The LA Times ran a rather frustrating editorial this weekend on the ACLU and Students for Sensible Drug Policy’s lawsuit challenging the denial of federal financial aid to individuals with drug convictions.
The last three graphs, in particular, left me scratching my head
The ACLU is going down the wrong path with a lawsuit against the drug amendment. It claims the law unfairly punishes poor and minority students, who are more likely to need college aid in the first place. But almost any restriction on federal funds has a disproportionate effect on the poor, and minority and needy students are as capable as anyone else of refraining from drug use.
The stronger argument against the Souder amendment is that it’s simply bad lawmaking — ineffective at achieving its aims and inconsistent in its approach. Its only result has been to bar more people from college, and that doesn’t help a nation that needs all the college-educated young people it can get to compete in the global marketplace.
As Congress considers the reauthorization of the Higher Education Act, it should eliminate this amendment, or at least revise it to affect only students who are convicted of a felony — any felony. Laws should be fair and consistent. It doesn’t take a college education to see that.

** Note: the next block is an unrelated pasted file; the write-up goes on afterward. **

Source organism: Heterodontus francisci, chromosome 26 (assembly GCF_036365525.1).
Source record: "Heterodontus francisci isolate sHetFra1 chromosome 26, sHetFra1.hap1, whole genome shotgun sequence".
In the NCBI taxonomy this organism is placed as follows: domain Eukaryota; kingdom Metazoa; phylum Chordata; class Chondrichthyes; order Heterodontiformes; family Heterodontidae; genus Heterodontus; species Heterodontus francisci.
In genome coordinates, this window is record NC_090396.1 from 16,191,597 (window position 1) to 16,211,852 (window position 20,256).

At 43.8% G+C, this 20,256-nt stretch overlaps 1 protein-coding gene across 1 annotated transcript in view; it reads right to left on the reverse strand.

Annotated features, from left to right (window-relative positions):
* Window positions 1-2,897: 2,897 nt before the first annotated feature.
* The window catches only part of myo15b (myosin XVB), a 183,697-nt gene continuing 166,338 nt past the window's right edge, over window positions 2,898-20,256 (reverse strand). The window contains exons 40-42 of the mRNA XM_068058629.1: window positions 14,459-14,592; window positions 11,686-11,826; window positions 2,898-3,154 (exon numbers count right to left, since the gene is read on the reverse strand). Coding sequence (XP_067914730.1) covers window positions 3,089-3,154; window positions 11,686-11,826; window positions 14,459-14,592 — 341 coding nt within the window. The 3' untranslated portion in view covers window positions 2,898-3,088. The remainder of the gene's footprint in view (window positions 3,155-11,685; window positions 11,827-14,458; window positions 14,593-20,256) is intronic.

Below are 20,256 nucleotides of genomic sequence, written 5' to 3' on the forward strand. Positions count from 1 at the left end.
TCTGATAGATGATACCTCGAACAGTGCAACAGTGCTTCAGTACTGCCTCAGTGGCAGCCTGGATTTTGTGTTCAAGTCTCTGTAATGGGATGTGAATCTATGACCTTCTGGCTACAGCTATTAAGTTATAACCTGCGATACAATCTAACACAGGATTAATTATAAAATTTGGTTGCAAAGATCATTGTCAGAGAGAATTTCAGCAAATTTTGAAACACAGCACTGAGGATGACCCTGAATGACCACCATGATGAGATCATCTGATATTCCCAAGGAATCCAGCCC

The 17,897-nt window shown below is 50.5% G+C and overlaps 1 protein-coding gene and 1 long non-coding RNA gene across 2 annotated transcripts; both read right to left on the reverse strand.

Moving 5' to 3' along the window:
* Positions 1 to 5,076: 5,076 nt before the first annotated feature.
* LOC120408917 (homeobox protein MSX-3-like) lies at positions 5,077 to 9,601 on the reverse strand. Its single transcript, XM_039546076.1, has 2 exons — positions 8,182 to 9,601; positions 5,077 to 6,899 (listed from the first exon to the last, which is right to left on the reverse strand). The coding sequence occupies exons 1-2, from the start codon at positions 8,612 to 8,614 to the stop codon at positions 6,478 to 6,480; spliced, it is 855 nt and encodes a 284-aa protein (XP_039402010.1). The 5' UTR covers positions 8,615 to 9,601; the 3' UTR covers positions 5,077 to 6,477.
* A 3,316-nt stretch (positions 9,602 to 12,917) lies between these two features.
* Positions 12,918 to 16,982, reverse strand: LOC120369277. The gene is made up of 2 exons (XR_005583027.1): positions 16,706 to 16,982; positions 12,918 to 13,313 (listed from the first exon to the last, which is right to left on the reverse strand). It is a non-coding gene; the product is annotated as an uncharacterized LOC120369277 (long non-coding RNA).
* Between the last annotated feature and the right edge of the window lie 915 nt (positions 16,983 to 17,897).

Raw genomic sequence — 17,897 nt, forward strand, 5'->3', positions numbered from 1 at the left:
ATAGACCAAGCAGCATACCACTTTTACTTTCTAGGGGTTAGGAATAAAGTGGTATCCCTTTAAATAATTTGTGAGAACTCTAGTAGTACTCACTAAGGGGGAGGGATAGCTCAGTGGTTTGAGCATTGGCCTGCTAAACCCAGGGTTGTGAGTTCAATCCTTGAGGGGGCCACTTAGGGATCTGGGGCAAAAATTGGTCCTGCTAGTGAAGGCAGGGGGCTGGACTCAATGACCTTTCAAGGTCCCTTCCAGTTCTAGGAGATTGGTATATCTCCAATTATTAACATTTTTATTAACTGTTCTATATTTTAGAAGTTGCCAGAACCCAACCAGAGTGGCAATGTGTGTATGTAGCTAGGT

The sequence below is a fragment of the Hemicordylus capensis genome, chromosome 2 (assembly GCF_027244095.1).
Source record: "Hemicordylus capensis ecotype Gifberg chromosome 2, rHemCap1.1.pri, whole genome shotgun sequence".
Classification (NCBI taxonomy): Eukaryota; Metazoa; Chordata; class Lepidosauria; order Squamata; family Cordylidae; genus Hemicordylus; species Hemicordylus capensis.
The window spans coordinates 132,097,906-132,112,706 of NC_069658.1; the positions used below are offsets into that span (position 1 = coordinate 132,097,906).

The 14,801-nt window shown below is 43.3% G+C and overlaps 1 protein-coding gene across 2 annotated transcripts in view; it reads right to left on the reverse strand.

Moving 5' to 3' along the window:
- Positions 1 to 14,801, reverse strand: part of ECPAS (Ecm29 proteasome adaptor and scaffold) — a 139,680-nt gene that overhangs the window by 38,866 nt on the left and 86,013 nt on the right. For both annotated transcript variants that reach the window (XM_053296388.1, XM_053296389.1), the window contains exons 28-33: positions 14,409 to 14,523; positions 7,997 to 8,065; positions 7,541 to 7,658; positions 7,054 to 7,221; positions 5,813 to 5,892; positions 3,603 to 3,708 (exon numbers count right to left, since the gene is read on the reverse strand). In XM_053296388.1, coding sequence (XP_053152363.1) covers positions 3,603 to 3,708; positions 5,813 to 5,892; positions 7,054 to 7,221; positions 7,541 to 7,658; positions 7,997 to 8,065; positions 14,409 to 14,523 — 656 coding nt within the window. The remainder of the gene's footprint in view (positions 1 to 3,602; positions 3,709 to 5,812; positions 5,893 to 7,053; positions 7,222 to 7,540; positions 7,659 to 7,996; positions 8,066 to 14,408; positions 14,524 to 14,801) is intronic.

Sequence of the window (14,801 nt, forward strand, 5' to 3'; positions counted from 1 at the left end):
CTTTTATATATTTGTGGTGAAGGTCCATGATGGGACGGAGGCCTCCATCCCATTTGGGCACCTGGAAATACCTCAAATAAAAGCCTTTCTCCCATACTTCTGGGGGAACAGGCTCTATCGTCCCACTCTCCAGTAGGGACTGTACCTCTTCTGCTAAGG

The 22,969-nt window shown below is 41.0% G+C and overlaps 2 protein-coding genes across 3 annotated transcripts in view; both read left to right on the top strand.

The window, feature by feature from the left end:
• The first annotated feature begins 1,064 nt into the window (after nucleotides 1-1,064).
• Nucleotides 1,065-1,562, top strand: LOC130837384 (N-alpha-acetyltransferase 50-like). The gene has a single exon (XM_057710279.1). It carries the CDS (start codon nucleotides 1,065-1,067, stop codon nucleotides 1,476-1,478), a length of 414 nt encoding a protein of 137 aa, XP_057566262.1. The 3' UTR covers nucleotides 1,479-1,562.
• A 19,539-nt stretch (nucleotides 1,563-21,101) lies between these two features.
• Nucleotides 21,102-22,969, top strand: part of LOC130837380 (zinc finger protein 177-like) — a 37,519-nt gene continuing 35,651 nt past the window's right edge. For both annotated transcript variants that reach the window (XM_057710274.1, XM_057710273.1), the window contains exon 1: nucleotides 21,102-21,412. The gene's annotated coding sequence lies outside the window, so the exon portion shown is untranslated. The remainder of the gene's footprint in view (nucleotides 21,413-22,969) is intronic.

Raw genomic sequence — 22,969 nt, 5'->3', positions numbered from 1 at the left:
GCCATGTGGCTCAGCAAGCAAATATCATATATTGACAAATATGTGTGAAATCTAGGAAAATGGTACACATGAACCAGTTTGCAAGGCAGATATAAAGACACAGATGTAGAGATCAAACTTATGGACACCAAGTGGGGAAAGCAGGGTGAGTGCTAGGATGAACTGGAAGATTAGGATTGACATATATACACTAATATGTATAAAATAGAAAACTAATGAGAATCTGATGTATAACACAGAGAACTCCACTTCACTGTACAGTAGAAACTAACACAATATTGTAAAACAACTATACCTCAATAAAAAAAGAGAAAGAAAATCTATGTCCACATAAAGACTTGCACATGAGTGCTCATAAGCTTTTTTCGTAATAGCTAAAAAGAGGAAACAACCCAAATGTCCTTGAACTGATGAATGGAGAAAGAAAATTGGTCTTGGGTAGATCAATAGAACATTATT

Huh? We should expand this “bad” and “ineffective” law to allfelonies? And that will help us how, exactly, as we “compete in the global marketplace”?
The idea that the ACLU and SSDP are “going down the wrong path” by litigating is also rather ironic. Whatever one may think of the legal merits of the case (and I too have my doubts, as noted previously), the reality is that the LA Times is only writing about this issue because the lawsuit was filed. It’s called lawsuit-as-“news hook”-and-debate-stimulator, which isn’t always the same thing as lawsuit-as-mechanism-for-court-victory, as the author of the editorial surely understands.
Finally, the piece carries the juvenile and condescending title “Dude, Where’s My Loan?” Note to editors and journalists who cover drug issues: it isn’t always necessary to invoke a tired stereotype when writing about drug policy. The next time you think you’re being clever by using “dude” in a headline or by throwing in any text along the lines of “they must have beenhigh when they did xyz” or “what were they smoking when they came up with xyz,” try doing a Lexis search first (see below). Passages involving “Dude, Where’s My XYZ” have only been used about 2,000 times in the last two years, unlike the “what were they smoking” trope, which seems to been a really evergreen cliche. But even so, there might perhaps be more original and less inane ways to deal with these issues.